Through every retailing revolution of the past generation — from the rise of big-box stores to the arrival of e-commerce giants such as Amazon.com — there was always RadioShack.
The electronics chain managed to hang on in failing suburban shopping plazas and on city street corners even though it wasn’t exactly a destination store. It became known as the store to pick up a spare battery or a cellphone case but not to make a major purchase such as a tablet or TV.
And that made the brand a symbol of the failure of analog retailing to adapt to a digital world. Last year, the chain poked fun at its dated reputation in a Super Bowl commercial that joked that it had left the 1980s behind. Still others called it “the cockroach of retail.” It survived and survived.
But RadioShack might be finally facing its end.
This week, the New York Stock Exchange moved to delist the chain, which was founded nearly a century ago by two ham-radio enthusiasts. Some of its 4,000 stores are rumored to be in the process of being sold to Sprint or Amazon. Talk of bankruptcy is again raging among investors.
RadioShack has reinvented itself plenty of times before: In the 1980s, the shop that was known as a destination for tinkerers and gearheads made a big bet on the $600 TRS-80 personal computer. As cellphones became popular, RadioShack shifted its attention there, but that strategy had a short shelf life.
More recently, the company threw one hail-Mary pass after another to save itself. It pumped millions of dollars into a redesign, secured a $120 million financing lifeline from hedge fund Standard General, and went back to its roots with a branding push aimed at hipsters with a do-it-yourself ethos.
And yet experts say the brand became stale as it moved too slowly to adapt to a world in which gadgets aren’t just for gearheads but are deeply entwined in our everyday lives.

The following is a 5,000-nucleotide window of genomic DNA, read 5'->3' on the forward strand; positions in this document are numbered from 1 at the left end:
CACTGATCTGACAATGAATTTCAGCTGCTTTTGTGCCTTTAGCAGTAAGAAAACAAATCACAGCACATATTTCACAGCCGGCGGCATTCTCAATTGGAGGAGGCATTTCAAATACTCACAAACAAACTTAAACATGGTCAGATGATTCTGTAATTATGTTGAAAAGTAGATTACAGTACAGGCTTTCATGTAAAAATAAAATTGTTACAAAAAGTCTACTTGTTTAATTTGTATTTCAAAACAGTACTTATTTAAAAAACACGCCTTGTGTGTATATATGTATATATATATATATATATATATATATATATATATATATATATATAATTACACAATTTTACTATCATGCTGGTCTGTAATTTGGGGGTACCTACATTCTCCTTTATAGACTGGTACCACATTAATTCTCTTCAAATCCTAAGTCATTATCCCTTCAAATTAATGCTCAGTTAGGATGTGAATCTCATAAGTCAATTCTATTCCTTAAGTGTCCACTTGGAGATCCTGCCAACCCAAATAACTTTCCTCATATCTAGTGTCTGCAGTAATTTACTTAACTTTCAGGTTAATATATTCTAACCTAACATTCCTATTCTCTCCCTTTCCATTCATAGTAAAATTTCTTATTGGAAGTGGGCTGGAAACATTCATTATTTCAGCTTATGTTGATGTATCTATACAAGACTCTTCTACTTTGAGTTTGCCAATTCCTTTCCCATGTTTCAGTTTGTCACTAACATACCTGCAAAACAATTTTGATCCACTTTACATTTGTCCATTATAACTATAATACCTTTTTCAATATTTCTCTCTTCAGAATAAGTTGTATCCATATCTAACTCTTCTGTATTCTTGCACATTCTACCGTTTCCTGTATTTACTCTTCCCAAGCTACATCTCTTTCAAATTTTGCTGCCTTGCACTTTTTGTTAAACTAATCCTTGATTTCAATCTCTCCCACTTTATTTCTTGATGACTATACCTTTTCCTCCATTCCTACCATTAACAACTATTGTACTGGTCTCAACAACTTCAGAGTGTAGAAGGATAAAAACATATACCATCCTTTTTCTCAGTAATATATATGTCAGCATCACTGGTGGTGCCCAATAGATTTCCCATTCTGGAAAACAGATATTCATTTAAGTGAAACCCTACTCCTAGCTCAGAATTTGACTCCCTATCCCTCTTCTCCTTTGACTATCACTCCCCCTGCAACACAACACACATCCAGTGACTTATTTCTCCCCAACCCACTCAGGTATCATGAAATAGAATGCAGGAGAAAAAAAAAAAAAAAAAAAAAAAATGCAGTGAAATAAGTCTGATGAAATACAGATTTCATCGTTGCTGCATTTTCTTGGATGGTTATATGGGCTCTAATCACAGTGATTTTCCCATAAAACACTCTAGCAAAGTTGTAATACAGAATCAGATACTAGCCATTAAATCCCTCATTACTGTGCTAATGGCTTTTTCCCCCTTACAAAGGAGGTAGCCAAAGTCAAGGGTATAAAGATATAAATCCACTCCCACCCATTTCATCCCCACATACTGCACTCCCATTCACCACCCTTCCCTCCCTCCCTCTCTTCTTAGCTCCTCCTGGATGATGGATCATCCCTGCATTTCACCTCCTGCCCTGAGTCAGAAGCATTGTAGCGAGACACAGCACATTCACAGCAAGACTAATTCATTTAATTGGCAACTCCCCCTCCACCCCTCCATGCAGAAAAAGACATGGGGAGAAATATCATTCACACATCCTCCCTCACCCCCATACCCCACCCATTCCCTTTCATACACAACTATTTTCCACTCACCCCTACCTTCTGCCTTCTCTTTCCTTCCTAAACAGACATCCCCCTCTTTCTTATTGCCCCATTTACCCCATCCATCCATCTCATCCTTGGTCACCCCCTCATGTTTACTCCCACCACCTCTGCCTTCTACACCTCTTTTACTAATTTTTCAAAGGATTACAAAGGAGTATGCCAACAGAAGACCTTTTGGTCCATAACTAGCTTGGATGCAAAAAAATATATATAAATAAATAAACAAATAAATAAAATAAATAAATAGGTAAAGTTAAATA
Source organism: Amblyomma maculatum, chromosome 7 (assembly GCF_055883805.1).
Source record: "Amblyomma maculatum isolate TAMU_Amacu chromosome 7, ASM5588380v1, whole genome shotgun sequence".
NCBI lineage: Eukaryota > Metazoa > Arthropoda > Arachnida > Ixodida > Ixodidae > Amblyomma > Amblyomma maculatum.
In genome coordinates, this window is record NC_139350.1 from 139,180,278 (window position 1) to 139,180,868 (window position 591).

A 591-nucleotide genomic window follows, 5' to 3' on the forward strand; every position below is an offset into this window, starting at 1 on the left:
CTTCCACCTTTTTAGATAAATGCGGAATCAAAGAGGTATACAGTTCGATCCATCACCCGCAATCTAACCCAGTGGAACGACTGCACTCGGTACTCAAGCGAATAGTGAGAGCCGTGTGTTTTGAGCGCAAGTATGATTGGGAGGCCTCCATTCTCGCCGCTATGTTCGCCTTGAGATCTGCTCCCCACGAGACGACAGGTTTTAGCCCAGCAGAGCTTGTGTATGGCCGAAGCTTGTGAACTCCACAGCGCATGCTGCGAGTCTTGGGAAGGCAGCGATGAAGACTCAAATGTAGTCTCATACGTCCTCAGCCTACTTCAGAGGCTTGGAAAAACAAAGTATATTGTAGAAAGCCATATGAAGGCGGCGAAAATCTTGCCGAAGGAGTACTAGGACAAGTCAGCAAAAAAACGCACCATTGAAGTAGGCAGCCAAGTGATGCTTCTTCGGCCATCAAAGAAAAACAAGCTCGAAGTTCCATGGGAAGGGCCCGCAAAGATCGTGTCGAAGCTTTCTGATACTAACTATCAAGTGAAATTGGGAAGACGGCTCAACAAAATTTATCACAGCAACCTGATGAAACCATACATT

“It was too little, too late,” said Will Frohnhoefer, an equity research analyst at BTIG. “They had multiple years — a decade of decline — to try to reverse things, and they didn’t seem to come up with a coordinated strategy until very late in the game.”
As RadioShack became rudderless, its rivals sharpened their focus: Amazon and Wal-Mart have focused on luring shoppers with rock-bottom prices, while Best Buy has concentrated on customers eager to test out a wide variety of gadgets before opening their wallets. Apple, meanwhile, cornered the market for shoppers seeking a luxury tech-buying experience.
RadioShack continued to scramble to more clearly define its image. Last year, it added Fix It Here stations at some of its stores where experts can fix problems such as a cracked cellphone screen or broken phone battery in an hour or less. (They are not able to deal with more complex problems such as a damaged motherboard.)
The company redesigned some of its stores to try to make them more interactive, incorporating features such as a “speaker wall” that allows customers to sample some of them. Smartphones and tablets are displayed so customers can have hands-on time with the devices. Previously, the chain showed only printed renderings of the gadgets.
But the problem with the makeovers, analysts say, was that although they gave the stores a more sleek and contemporary feel, they didn’t offer anything much different from what had been offered at Apple or Best Buy stores for about a decade.
RadioShack declined to comment for this article.
The potential demise of RadioShack is a symbol of how fast moving the currents are in today’s retail industry: The company was relatively early to the e-commerce game, and as recently as 15 years ago it was considered a vital channel for bringing emerging technology to curious consumers.
But it hasn’t turned a quarterly profit since 2011, reporting a $161 million loss in December and a 13.4 percent decline in sales at stores open more than a year.
Bloomberg News reported Monday that Amazon was considering buying some of RadioShack’s stores and transforming them into showrooms for merchandise or outposts for customers to pick up and drop off online orders. Some experts, however, were skeptical that such a move would be beneficial for Amazon, given that many of RadioShack’s locations are in small malls that lack cachet and foot traffic. (Amazon founder Jeffrey P. Bezos owns The Washington Post.)
Whether RadioShack has suitors for its stores or not, experts say it’s unlikely the company will be able to hang on through this latest round of turbulence.
“I think it’s just a natural evolution of a company that lost their way when it really made a difference, when the whole industry was shifting,” said Dave Marcotte, senior vice president at consultancy Kantar Retail.